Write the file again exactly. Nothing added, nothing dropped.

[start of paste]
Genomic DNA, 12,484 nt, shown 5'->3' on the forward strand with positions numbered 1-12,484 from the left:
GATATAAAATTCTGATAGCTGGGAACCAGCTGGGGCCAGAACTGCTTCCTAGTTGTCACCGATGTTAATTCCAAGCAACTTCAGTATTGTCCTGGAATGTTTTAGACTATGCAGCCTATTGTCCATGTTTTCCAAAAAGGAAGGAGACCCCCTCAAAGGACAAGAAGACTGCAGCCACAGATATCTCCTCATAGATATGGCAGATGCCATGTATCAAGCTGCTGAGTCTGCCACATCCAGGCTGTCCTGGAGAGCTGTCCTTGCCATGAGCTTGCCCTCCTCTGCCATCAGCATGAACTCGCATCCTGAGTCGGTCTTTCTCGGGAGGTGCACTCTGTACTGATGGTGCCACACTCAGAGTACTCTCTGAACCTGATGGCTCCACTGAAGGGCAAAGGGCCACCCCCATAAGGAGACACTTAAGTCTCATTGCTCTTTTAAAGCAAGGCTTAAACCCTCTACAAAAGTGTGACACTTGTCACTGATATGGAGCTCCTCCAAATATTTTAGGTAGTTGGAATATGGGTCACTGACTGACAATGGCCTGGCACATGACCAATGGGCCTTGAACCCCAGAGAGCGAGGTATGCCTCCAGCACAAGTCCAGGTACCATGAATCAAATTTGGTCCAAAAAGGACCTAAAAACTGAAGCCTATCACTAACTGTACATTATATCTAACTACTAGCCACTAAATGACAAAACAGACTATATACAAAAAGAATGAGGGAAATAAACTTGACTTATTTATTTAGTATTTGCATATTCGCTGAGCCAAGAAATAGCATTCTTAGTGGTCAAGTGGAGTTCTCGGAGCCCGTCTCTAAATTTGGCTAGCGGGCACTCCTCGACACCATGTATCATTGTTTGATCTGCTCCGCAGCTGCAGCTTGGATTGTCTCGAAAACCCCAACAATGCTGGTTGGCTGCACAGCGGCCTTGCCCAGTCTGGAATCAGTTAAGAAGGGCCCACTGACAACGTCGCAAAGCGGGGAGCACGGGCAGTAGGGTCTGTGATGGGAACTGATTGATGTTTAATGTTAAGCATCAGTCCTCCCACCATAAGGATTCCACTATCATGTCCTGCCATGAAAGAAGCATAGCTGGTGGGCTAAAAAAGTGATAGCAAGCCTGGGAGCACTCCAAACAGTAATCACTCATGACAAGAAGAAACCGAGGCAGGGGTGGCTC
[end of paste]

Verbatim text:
Genomic DNA, 12,484 nt, shown 5'->3' on the forward strand with positions numbered 1-12,484 from the left:
GATATAAAATTCTGATAGCTGGGAACCAGCTGGGGCCAGAACTGCTTCCTAGTTGTCACCGATGTTAATTCCAAGCAACTTCAGTATTGTCCTGGAATGTTTTAGACTATGCAGCCTATTGTCCATGTTTTCCAAAAAGGAAGGAGACCCCCTCAAAGGACAAGAAGACTGCAGCCACAGATATCTCCTCATAGATATGGCAGATGCCATGTATCAAGCTGCTGAGTCTGCCACATCCAGGCTGTCCTGGAGAGCTGTCCTTGCCATGAGCTTGCCCTCCTCTGCCATCAGCATGAACTCGCATCCTGAGTCGGTCTTTCTCGGGAGGTGCACTCTGTACTGATGGTGCCACACTCAGAGTACTCTCTGAACCTGATGGCTCCACTGAAGGGCAAAGGGCCACCCCCATAAGGAGACACTTAAGTCTCATTGCTCTTTTAAAGCAAGGCTTAAACCCTCTACAAAAGTGTGACACTTGTCACTGATATGGAGCTCCTCCAAATATTTTAGGTAGTTGGAATATGGGTCACTGACTGACAATGGCCTGGCACATGACCAATGGGCCTTGAACCCCAGAGAGCGAGGTATGCCTCCAGCACAAGTCCAGGTACCATGAATCAAATTTGGTCCAAAAAGGACCTAAAAACTGAAGCCTATCACTAACTGTACATTATATCTAACTACTAGCCACTAAATGACAAAACAGACTATATACAAAAAGAATGAGGGAAATAAACTTGACTTATTTATTTAGTATTTGCATATTCGCTGAGCCAAGAAATAGCATTCTTAGTGGTCAAGTGGAGTTCTCGGAGCCCGTCTCTAAATTTGGCTAGCGGGCACTCCTCGACACCATGTATCATTGTTTGATCTGCTCCGCAGCTGCAGCTTGGATTGTCTCGAAAACCCCAACAATGCTGGTTGGCTGCACAGCGGCCTTGCCCAGTCTGGAATCAGTTAAGAAGGGCCCACTGACAACGTCGCAAAGCGGGGAGCACGGGCAGTAGGGTCTGTGATGGGAACTGATTGATGTTTAATGTTAAGCATCAGTCCTCCCACCATAAGGATTCCACTATCATGTCCTGCCATGAAAGAAGCATAGCTGGTGGGCTAAAAAAGTGATAGCAAGCCTGGGAGCACTCCAAACAGTAATCACTCATGACAAGAAGAAACCGAGGCAGGGGTGGCTC